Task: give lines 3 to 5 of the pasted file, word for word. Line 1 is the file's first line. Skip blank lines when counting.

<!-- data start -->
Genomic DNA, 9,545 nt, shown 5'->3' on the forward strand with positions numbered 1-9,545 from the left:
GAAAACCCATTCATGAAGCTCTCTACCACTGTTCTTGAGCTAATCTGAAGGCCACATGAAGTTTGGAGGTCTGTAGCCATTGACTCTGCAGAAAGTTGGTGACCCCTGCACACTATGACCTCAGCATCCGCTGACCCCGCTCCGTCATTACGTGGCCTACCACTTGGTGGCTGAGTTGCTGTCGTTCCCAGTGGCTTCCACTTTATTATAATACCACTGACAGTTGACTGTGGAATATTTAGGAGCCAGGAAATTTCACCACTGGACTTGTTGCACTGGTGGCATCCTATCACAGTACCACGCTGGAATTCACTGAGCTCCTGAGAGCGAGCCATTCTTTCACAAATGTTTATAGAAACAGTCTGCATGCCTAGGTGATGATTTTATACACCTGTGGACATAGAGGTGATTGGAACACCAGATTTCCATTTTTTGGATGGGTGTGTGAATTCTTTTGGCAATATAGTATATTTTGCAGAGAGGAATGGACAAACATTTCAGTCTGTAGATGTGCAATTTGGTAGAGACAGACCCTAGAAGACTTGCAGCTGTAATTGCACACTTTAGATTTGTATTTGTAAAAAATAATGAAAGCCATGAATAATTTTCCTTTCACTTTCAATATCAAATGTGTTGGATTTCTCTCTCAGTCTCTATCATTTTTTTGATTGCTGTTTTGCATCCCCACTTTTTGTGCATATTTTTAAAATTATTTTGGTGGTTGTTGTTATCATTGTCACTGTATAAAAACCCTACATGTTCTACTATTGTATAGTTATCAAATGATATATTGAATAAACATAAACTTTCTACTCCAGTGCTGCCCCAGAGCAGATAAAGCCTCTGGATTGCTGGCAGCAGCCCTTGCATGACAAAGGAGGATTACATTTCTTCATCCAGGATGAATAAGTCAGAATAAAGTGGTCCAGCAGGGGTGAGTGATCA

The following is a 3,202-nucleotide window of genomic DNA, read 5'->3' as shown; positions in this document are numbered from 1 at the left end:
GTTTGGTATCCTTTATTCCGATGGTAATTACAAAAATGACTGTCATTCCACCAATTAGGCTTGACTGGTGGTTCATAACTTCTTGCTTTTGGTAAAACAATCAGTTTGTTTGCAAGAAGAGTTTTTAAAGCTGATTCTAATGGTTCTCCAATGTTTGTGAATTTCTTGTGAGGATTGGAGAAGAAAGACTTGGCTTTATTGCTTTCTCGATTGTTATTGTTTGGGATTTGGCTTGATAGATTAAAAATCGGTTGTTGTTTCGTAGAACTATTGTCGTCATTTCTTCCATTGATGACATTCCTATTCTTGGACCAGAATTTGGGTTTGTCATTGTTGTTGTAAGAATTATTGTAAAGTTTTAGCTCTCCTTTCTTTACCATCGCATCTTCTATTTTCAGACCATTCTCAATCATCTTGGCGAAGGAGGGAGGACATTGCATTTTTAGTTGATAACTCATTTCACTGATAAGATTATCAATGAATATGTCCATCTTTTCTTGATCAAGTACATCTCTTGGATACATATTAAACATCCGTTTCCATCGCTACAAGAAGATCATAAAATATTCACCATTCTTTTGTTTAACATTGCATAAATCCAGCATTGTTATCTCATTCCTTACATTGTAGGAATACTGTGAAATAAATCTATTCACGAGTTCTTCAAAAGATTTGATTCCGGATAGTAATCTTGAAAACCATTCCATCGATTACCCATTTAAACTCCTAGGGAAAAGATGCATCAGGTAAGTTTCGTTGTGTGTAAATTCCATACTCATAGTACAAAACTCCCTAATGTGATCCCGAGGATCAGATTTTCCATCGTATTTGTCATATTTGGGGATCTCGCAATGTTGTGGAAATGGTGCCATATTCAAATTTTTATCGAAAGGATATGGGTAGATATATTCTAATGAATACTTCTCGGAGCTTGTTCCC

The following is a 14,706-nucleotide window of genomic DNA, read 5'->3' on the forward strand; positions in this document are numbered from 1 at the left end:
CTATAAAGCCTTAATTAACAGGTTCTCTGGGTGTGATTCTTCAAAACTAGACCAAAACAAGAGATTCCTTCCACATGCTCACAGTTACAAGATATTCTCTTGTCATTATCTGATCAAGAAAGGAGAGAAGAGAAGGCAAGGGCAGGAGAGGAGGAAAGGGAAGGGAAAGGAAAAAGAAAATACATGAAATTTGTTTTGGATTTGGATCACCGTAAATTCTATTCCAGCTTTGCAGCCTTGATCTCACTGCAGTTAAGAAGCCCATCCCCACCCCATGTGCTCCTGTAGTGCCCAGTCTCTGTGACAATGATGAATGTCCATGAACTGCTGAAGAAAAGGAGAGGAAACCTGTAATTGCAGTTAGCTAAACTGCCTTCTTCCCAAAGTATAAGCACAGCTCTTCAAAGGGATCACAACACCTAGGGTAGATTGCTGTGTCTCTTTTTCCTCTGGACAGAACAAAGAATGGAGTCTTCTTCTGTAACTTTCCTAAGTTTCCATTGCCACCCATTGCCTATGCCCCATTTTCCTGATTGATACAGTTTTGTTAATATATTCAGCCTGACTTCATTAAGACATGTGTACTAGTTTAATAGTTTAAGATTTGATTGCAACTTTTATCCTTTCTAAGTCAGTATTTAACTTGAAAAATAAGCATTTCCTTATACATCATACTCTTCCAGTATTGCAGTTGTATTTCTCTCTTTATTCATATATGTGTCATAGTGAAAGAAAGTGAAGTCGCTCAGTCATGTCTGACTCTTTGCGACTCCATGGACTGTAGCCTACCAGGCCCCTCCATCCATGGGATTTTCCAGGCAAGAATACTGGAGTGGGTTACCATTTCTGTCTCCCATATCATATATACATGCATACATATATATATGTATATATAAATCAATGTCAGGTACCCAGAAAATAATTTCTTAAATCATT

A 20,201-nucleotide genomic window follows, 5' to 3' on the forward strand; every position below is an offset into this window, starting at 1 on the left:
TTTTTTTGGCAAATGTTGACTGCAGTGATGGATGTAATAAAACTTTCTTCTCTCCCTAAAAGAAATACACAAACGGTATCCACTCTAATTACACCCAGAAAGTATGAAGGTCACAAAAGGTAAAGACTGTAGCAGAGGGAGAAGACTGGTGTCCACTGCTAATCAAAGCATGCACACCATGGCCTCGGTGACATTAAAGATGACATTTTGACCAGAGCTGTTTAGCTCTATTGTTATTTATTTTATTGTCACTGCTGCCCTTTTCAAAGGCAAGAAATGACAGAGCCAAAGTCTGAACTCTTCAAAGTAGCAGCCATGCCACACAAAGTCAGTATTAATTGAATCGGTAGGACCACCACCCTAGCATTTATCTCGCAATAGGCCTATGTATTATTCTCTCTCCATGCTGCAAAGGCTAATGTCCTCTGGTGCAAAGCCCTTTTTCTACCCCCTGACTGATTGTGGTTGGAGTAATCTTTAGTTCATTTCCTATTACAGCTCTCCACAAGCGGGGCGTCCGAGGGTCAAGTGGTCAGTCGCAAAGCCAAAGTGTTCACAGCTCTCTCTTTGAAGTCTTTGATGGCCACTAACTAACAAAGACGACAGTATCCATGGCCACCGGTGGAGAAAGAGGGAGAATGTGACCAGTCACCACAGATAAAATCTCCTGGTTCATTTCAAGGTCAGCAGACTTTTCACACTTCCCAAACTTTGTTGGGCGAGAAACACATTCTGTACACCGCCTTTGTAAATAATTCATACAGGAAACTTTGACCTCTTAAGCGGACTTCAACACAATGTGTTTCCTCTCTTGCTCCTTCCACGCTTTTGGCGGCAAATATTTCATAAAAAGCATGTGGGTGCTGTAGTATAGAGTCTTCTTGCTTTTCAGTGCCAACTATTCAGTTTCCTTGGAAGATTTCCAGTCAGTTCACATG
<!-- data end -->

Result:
The following is a 3,202-nucleotide window of genomic DNA, read 5'->3' as shown; positions in this document are numbered from 1 at the left end:
GTTTGGTATCCTTTATTCCGATGGTAATTACAAAAATGACTGTCATTCCACCAATTAGGCTTGACTGGTGGTTCATAACTTCTTGCTTTTGGTAAAACAATCAGTTTGTTTGCAAGAAGAGTTTTTAAAGCTGATTCTAATGGTTCTCCAATGTTTGTGAATTTCTTGTGAGGATTGGAGAAGAAAGACTTGGCTTTATTGCTTTCTCGATTGTTATTGTTTGGGATTTGGCTTGATAGATTAAAAATCGGTTGTTGTTTCGTAGAACTATTGTCGTCATTTCTTCCATTGATGACATTCCTATTCTTGGACCAGAATTTGGGTTTGTCATTGTTGTTGTAAGAATTATTGTAAAGTTTTAGCTCTCCTTTCTTTACCATCGCATCTTCTATTTTCAGACCATTCTCAATCATCTTGGCGAAGGAGGGAGGACATTGCATTTTTAGTTGATAACTCATTTCACTGATAAGATTATCAATGAATATGTCCATCTTTTCTTGATCAAGTACATCTCTTGGATACATATTAAACATCCGTTTCCATCGCTACAAGAAGATCATAAAATATTCACCATTCTTTTGTTTAACATTGCATAAATCCAGCATTGTTATCTCATTCCTTACATTGTAGGAATACTGTGAAATAAATCTATTCACGAGTTCTTCAAAAGATTTGATTCCGGATAGTAATCTTGAAAACCATTCCATCGATTACCCATTTAAACTCCTAGGGAAAAGATGCATCAGGTAAGTTTCGTTGTGTGTAAATTCCATACTCATAGTACAAAACTCCCTAATGTGATCCCGAGGATCAGATTTTCCATCGTATTTGTCATATTTGGGGATCTCGCAATGTTGTGGAAATGGTGCCATATTCAAATTTTTATCGAAAGGATATGGGTAGATATATTCTAATGAATACTTCTCGGAGCTTGTTCCC

The following is a 14,706-nucleotide window of genomic DNA, read 5'->3' on the forward strand; positions in this document are numbered from 1 at the left end: